Vivian Gornick's "The Odd Woman and the City" is a book of ghosts. Ghosts of the past; ghosts of New York, which is for her both home and character; ghosts of a lifetime of reading, intentional and covert. These ghosts emerge when Gornick least expects it or are invoked directly in the text.
"It's an evening in June," she writes, "and I am taking a turn through Washington Square. As I stroll, I see in the air before me, like an image behind a scrim, the square as it looked when I was young, standing right behind the square that I'm actually looking at. That was a good fifty years ago, when my friends and I used to come down from the Bronx and in from Brooklyn on summer evenings and we'd walk around looking at a piece of world so different from that of our own neighborhoods, we might as well have been in Europe."
This is not to say "The Odd Woman and the City" is nostalgic. As she has throughout her career, Gornick stands against nostalgia, which does not mean she stands against history. For her, however, history is a source of context, a way of tracing what has changed and what remains.
"I look through the scrim directly into those old memories," she continues, "and I see they no longer have authority over me. I see the square as it is — black, brown, young: swarming with drifters and junkies and lousy guitar players — and I feel myself as I am, the city as it is. I have lived out my conflicts not my fantasies, and so has New York."
Here, we have the heart of this elusive and stirring memoir — a companion piece of sorts to the magnificent "Fierce Attachments" (1987). In that book, Gornick used her relationship with her mother, antagonistic but at the same time inextricable, to frame a consideration of self and identity; part of it unfolds as a series of walks. "The Odd Woman and the City" takes a similar approach, although the author walks now with her friend Leonard, a gay man of like background and age.
Why walking? "On these long treks of ours," she explains, "the … concept of 'hours' evaporated. The streets became one long ribbon of open road stretched out before us, with nothing to impede our progress. Time expanded to resemble time in one's childhood, when it seemed never to end, as opposed to time now: always scarce, always pressing, always a fleeting marker of one's emotional well-being."
That question of time, of course, is essential to the memoir, which as a form unfolds in the amorphous middle ground between musing and memory.
For Gornick, such a middle ground is always front and center because she remains vividly aware of her own thinking as crucible. "The Odd Woman and the City" is full of what she knows, what she ponders and most of all what she has read. This makes sense, since she is a critic as well as a memoirist; her 1997 collection "The End of the Novel of Love" argues that "love as a metaphor is an act of nostalgia, not of discovery" — the anti-nostalgic perspective again — while "The Men in My Life" (2008) features essays, from a feminist perspective, about the male writers who have inspired and infuriated her, including Philip Roth,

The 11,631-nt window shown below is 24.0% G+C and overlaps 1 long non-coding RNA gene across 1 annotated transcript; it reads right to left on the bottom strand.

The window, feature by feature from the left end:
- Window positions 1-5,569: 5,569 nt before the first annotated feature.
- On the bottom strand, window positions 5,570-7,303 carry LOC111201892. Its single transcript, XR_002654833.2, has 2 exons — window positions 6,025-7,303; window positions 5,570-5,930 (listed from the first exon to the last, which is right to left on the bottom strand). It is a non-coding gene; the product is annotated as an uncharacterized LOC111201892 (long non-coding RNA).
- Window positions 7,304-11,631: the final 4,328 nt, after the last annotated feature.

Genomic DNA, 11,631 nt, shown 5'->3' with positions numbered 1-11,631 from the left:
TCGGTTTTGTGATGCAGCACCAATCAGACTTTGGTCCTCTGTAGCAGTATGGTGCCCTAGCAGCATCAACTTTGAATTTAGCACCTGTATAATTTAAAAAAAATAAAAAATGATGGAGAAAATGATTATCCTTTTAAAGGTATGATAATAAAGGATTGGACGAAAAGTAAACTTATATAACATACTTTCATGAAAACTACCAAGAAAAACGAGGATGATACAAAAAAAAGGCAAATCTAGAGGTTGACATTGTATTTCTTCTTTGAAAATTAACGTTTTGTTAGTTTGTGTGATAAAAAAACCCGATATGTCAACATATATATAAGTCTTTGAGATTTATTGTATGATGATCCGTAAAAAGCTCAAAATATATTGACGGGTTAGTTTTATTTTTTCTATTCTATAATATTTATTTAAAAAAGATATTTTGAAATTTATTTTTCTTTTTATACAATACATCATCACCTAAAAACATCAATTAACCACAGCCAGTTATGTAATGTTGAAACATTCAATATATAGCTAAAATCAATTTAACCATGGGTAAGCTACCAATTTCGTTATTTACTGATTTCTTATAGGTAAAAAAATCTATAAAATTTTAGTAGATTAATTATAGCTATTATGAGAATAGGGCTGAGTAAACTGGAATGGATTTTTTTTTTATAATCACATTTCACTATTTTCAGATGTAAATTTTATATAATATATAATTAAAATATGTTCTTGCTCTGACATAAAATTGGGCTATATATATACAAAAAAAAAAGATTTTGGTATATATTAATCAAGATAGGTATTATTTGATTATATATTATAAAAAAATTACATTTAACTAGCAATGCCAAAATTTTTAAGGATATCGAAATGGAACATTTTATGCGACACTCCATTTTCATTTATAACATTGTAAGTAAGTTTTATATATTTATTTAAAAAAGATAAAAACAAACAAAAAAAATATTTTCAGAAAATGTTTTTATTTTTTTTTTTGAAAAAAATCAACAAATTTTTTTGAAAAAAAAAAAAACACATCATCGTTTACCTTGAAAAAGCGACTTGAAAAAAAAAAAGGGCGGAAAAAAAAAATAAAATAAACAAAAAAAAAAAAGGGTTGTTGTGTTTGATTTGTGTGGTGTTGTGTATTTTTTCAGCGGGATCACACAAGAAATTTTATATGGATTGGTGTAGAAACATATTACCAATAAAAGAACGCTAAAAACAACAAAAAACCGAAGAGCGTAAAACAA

Gissing infuses this new book also; the title is a riff on his 1893 novel "The Odd Woman." More important, though, are those other walker/writers: Charles Reznikoff, whose poetry she quotes at length, or Alfred Kazin, whose "A Walker in the City" (1951) is another story of a smart kid from the outer boroughs, beguiled by boulevardiers and books.
At one point, Gornick suggests that "life was either Chekhovian or Shakespearean," by which she means fraught or epic. She makes no bones about which she believes her own to be. "We were all in thrall to neurotic longing," she argues, comparing herself to Dorothea Brooke from "Middlemarch" and Isabel Archer, from "Portrait of a Lady." "… Longing was what attracted us, what compelled our deepest attention. The essence, indeed, of a Chekhovian life."
Still, if longing is, in some sense, what motivates "The Odd Woman and the City," the book builds to its own measure of acceptance, as well. Gornick can be wickedly pointed — of a stilted dinner party, she writes, "The dinner is expensive, but the conversation is junk food" — but she is also clear-eyed, reflective; "That was simply the roller-coaster of life common to us all," she observes of an older friend in an assisted care facility, "not actually a cause for sorrow."
Such asides can be read as parables, which bestows upon the memoir the weight of a larger whole. Gornick describes what she sees on the bus, on the sidewalks, her interactions with the homeless and the forlorn. She helps an old man cross a dangerous patch of sidewalk, recalls seeing a deformed child on the subway (an echo of Montaigne's "Of a Monstrous Child").
It all adds up to nothing, and yet that nothing is the only thing we have. "There's no way around this one, there is only the going through it," Gornick insists, and the implication is that she is not only referring to herself but also to everyone.
Late in the book, Gornick describes a private reading, by an actor who has suffered a stroke, of Samuel Beckett's "Texts for Nothing." The performance takes place in the actor's apartment and features the interplay of his broken voice with a recording of him 20 years younger and physically intact. The tension between life and art, perhaps, musing and memory, which is the tension embodied by this book.
"No need of a story," the actor recites, "a story is not compulsory, just a life, that's the mistake I made, one of the mistakes, to have wanted a story for myself, whereas life alone is enough." A remarkable line. But equally remarkable is what Gornick makes of it. "It was as if he had known it would be coming," she tells us, "and had figured out a survival tactic in advance. He would go with it, ride it, in fact make use of it wherever it landed him."
The Odd Woman and the City